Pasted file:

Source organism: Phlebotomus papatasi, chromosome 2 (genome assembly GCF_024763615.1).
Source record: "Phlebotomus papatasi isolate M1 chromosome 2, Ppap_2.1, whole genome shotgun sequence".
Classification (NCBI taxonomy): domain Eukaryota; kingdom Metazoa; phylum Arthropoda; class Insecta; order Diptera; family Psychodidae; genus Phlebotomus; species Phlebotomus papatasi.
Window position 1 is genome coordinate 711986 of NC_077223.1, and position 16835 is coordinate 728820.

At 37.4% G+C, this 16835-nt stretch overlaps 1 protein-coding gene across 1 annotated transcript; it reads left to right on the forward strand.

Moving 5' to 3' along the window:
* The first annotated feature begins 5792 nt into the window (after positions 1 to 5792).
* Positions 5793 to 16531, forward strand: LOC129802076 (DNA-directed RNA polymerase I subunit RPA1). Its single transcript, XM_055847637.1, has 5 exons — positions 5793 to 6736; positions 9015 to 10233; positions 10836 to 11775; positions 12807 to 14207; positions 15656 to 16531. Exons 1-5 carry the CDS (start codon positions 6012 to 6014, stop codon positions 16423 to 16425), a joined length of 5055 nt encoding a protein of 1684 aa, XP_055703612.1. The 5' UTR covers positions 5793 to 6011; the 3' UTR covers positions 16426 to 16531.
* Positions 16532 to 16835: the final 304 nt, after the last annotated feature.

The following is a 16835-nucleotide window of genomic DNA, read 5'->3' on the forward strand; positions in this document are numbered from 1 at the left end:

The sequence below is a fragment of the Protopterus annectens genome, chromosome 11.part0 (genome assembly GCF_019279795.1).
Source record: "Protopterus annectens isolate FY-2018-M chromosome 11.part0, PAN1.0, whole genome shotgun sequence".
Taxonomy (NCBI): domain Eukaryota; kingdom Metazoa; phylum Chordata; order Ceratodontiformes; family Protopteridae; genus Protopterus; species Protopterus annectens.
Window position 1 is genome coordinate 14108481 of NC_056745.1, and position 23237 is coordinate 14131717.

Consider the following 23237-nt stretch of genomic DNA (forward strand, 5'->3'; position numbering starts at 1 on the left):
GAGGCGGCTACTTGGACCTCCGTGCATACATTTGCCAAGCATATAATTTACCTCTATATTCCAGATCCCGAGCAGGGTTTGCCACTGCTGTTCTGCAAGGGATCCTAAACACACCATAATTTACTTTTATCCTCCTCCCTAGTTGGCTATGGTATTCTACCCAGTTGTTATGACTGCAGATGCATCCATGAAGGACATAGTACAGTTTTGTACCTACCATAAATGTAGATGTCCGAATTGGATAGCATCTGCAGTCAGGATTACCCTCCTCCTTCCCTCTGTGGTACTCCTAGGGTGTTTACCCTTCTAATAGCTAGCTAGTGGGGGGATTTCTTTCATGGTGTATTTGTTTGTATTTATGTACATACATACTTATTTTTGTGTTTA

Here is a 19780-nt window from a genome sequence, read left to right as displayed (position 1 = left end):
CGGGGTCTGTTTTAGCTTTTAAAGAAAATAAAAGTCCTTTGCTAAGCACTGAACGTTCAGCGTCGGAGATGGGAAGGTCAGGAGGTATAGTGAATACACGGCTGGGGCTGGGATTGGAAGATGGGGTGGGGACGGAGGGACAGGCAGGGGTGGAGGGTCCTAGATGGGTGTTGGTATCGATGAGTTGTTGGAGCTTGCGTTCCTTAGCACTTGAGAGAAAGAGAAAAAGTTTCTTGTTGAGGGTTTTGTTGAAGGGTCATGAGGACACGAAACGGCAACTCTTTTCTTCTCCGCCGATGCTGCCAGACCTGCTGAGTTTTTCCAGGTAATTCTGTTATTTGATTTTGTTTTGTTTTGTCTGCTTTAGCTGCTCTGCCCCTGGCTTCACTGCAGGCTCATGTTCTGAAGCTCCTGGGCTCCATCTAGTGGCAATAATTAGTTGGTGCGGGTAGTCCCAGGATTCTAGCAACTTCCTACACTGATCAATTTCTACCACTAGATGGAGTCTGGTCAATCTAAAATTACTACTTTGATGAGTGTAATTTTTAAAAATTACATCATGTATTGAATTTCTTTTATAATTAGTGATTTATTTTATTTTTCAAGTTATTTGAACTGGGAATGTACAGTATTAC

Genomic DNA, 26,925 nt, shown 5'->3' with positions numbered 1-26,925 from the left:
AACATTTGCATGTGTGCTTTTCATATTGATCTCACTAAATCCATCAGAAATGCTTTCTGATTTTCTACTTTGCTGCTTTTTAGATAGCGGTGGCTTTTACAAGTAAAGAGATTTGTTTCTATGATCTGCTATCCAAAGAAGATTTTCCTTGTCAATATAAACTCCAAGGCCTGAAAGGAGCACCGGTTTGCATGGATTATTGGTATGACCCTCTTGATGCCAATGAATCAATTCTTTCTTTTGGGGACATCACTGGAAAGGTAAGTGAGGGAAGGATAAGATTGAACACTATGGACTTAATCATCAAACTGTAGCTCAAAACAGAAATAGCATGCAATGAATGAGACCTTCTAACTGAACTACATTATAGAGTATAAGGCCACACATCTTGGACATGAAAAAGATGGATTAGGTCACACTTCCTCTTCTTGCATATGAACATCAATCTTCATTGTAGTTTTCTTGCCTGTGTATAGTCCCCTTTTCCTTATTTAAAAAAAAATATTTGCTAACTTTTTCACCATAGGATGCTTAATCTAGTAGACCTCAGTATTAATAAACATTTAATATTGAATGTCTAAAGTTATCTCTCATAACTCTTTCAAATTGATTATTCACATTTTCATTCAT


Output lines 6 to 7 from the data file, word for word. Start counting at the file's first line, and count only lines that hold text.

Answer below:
Moving 5' to 3' along the window:
* The first annotated feature begins 5792 nt into the window (after positions 1 to 5792).